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Byzantine Empire /
Julian
Full name: Flavius Claudius Iulianus
Byname: Julian the Apostate


(331-363) Roman Emperor 361-363. He is listed as the 3rd ruler of the Byzantine Empire.
Julian is principally noted for having abandoned Christianity, returning to the traditional belief and philosophical systems of the Roman Empire. He is often called Julian the Apostate for this. One explanation to his objecting Christianity, may be related to the power struggles in the name of the Christianity in which his father and brother had been killed. Yet, his fascination of the greatness of Hellenic culture and philosophic speculations should not be reduced in its possible importance. At the same time, he hindered the use of Hellenic literature in the development of Christian theology.
With his abandonment of Christianity, much of the state's control over different Christian orientations was lifted. Banished Arian Bishops could return to their churches. Lands given to the church was returned to the original owners, all in all the official Christian church lost much of its force. Persecution was in some cases rather directed to the previously dominant Christian leaders. It would, however, last only the few years Julian was emperor. Jovian, his successor, reversed many of the reforms.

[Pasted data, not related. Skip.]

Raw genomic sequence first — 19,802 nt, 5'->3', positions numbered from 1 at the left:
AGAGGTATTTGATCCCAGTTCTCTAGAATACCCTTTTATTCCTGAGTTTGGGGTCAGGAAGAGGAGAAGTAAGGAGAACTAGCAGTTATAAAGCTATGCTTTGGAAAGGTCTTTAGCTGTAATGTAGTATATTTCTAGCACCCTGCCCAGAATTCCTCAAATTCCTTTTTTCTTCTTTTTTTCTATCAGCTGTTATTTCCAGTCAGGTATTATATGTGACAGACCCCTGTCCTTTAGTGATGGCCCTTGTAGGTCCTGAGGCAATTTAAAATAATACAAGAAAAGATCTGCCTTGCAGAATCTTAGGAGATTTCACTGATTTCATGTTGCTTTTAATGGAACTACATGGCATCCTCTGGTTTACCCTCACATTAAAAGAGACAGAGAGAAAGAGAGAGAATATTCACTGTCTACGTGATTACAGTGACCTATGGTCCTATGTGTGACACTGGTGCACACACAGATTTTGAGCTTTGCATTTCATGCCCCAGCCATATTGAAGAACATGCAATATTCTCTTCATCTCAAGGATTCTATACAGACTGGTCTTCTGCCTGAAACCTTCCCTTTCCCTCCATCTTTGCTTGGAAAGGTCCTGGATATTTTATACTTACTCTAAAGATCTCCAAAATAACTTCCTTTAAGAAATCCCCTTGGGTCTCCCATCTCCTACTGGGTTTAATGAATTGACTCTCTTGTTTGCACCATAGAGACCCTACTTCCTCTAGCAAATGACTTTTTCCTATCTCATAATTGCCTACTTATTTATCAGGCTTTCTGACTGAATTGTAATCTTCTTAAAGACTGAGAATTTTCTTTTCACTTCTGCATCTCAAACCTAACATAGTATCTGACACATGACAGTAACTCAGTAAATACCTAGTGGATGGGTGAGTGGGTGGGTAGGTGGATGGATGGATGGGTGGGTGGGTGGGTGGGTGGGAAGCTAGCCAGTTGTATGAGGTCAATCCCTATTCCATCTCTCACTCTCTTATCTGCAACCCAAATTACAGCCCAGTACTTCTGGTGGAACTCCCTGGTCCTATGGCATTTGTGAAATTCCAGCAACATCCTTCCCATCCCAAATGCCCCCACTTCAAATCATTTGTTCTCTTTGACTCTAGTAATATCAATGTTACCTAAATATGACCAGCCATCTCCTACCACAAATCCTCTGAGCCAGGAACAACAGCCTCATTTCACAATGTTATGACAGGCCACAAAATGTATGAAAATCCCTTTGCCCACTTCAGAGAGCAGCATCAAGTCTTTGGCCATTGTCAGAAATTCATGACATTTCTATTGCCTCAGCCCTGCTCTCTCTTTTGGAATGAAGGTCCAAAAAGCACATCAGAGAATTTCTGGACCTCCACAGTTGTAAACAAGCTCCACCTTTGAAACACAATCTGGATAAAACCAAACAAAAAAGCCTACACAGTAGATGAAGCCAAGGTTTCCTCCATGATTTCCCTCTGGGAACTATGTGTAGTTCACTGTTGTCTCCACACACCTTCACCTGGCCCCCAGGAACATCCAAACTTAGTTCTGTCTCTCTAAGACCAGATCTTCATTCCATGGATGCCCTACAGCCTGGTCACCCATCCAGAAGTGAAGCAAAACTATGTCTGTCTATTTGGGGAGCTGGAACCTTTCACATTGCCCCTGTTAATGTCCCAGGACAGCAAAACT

He ordered the reconstruction of the Jewish Temple of Jerusalem, but this was stopped by angry Christians.
He began a process of simplification of the court removing many excessive functions, like the court of eunuchs and reducing the number of other servants and guards.

Biography
331: Born in Constantinople, as son of Julius Constantius, half-brother of Constantine 1. He was brought up as a Christian, having been baptized.
342: Forced into exile.
349: Freed from his exile.
351: Converts to Theurgy, a form of Neoplatonism with sun worship, thereby abandoning Christianity.
355 November 6: Appointed deputy emperor for the eastern part of the Roman Empire, and marries Helena, the sister of Emperor Constantius.
361: Julian has himself appointed emperor, with the support of the army he was commanding in the west. Constantius was still reigning.
November 3: Constantius 2 dies from illness on his way to fight Julian, leaving Julian's claim to the control of the Roman Empire uncontested.
362 February 4: Declares freedom for all religions. Allows exiled bishops of Constantius' reign to return to their positions.
363: Stops by the ruins of the Second Temple in Jerusalem, and orders it rebuilt. This project would never be completed.
March: Launches a campaign against Sassanid Persia, leading an army of 65,000 troops. The campaign would prove highly unsuccessful.
June 27: Dies near the Sassanid capital, Ctesiphon, Mesopotamia, from war injury. He is succeeded by Jovian.




By Tore Kjeilen